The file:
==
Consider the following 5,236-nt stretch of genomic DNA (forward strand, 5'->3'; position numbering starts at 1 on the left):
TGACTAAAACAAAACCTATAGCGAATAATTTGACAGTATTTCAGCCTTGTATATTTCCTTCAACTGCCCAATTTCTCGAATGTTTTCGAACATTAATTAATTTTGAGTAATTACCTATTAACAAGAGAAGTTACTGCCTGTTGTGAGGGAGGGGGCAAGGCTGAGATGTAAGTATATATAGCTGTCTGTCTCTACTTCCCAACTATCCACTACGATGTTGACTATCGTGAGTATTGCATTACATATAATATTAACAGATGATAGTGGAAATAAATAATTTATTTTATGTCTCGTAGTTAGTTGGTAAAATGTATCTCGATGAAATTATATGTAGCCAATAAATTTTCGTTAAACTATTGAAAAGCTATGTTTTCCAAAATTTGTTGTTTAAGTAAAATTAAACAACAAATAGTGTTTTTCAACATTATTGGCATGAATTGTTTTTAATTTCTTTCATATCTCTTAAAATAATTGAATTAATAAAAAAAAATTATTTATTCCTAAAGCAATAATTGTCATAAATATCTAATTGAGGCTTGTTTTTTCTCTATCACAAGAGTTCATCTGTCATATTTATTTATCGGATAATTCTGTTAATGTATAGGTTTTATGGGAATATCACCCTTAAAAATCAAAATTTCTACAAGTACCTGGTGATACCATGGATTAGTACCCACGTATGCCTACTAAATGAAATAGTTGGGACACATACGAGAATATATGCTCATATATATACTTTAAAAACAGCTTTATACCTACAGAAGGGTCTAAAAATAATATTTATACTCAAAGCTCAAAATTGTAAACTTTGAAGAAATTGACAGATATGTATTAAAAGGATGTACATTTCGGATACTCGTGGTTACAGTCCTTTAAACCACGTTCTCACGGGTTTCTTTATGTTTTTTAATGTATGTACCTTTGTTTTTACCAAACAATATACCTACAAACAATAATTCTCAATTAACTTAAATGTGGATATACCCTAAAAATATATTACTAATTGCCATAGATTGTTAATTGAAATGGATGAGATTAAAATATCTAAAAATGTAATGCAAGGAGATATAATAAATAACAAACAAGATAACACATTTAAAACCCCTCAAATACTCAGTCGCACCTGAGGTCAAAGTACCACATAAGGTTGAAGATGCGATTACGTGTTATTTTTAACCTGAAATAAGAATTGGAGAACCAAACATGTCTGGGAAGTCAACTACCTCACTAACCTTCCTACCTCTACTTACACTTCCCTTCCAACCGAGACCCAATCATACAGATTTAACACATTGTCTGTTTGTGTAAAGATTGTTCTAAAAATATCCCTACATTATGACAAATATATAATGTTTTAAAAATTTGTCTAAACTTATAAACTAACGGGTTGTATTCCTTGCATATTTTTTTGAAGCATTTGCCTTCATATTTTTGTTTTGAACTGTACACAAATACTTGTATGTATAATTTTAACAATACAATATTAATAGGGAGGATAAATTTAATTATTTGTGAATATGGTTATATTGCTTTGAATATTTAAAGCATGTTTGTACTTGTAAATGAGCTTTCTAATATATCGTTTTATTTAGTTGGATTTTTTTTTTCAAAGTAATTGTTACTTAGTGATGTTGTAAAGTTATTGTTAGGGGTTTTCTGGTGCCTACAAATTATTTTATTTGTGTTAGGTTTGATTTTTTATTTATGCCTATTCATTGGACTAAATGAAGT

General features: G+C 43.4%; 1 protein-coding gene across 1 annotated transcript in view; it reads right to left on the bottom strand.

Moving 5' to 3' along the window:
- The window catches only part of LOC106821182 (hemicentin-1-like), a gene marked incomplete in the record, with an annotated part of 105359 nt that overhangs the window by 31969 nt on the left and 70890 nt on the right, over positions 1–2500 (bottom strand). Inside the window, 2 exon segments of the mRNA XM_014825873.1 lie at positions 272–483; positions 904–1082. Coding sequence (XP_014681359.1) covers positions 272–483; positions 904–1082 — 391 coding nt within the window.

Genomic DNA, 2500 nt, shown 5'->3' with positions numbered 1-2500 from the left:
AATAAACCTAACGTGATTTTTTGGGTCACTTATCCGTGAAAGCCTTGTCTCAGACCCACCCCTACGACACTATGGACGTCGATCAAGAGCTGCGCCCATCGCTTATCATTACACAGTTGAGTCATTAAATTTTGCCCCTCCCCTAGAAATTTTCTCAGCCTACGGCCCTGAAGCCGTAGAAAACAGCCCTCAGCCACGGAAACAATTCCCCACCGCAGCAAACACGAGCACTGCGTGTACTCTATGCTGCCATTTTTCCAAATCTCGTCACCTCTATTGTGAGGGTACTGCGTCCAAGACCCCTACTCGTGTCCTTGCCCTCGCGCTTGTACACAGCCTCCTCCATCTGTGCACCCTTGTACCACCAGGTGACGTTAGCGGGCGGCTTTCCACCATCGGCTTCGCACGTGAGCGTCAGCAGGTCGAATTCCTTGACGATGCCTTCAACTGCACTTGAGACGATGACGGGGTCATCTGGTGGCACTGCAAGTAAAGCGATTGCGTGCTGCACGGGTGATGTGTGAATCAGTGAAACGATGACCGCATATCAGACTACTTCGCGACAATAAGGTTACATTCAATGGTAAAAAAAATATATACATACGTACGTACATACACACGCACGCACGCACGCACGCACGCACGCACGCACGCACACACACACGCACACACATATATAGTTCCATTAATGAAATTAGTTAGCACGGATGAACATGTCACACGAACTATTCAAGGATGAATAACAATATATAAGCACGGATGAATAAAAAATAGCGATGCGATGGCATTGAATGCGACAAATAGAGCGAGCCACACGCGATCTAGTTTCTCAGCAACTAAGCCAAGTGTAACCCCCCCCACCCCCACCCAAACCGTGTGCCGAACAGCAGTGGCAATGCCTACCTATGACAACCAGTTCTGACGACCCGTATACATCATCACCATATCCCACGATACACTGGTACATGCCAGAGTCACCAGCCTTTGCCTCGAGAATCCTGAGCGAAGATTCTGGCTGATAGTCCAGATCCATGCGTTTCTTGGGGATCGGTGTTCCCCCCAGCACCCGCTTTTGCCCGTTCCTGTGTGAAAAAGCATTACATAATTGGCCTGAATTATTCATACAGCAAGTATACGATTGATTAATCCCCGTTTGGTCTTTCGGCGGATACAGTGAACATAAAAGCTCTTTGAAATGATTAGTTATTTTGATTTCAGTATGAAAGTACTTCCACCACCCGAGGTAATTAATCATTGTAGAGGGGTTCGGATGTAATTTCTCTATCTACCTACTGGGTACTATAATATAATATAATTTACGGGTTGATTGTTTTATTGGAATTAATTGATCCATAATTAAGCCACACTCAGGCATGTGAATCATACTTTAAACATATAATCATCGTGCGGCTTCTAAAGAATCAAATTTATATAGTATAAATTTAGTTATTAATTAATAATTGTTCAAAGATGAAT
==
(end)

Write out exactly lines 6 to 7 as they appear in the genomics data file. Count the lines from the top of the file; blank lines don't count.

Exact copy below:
Genomic DNA, 2500 nt, shown 5'->3' with positions numbered 1-2500 from the left:
AATAAACCTAACGTGATTTTTTGGGTCACTTATCCGTGAAAGCCTTGTCTCAGACCCACCCCTACGACACTATGGACGTCGATCAAGAGCTGCGCCCATCGCTTATCATTACACAGTTGAGTCATTAAATTTTGCCCCTCCCCTAGAAATTTTCTCAGCCTACGGCCCTGAAGCCGTAGAAAACAGCCCTCAGCCACGGAAACAATTCCCCACCGCAGCAAACACGAGCACTGCGTGTACTCTATGCTGCCATTTTTCCAAATCTCGTCACCTCTATTGTGAGGGTACTGCGTCCAAGACCCCTACTCGTGTCCTTGCCCTCGCGCTTGTACACAGCCTCCTCCATCTGTGCACCCTTGTACCACCAGGTGACGTTAGCGGGCGGCTTTCCACCATCGGCTTCGCACGTGAGCGTCAGCAGGTCGAATTCCTTGACGATGCCTTCAACTGCACTTGAGACGATGACGGGGTCATCTGGTGGCACTGCAAGTAAAGCGATTGCGTGCTGCACGGGTGATGTGTGAATCAGTGAAACGATGACCGCATATCAGACTACTTCGCGACAATAAGGTTACATTCAATGGTAAAAAAAATATATACATACGTACGTACATACACACGCACGCACGCACGCACGCACGCACGCACGCACGCACACACACACGCACACACATATATAGTTCCATTAATGAAATTAGTTAGCACGGATGAACATGTCACACGAACTATTCAAGGATGAATAACAATATATAAGCACGGATGAATAAAAAATAGCGATGCGATGGCATTGAATGCGACAAATAGAGCGAGCCACACGCGATCTAGTTTCTCAGCAACTAAGCCAAGTGTAACCCCCCCCACCCCCACCCAAACCGTGTGCCGAACAGCAGTGGCAATGCCTACCTATGACAACCAGTTCTGACGACCCGTATACATCATCACCATATCCCACGATACACTGGTACATGCCAGAGTCACCAGCCTTTGCCTCGAGAATCCTGAGCGAAGATTCTGGCTGATAGTCCAGATCCATGCGTTTCTTGGGGATCGGTGTTCCCCCCAGCACCCGCTTTTGCCCGTTCCTGTGTGAAAAAGCATTACATAATTGGCCTGAATTATTCATACAGCAAGTATACGATTGATTAATCCCCGTTTGGTCTTTCGGCGGATACAGTGAACATAAAAGCTCTTTGAAATGATTAGTTATTTTGATTTCAGTATGAAAGTACTTCCACCACCCGAGGTAATTAATCATTGTAGAGGGGTTCGGATGTAATTTCTCTATCTACCTACTGGGTACTATAATATAATATAATTTACGGGTTGATTGTTTTATTGGAATTAATTGATCCATAATTAAGCCACACTCAGGCATGTGAATCATACTTTAAACATATAATCATCGTGCGGCTTCTAAAGAATCAAATTTATATAGTATAAATTTAGTTATTAATTAATAATTGTTCAAAGATGAAT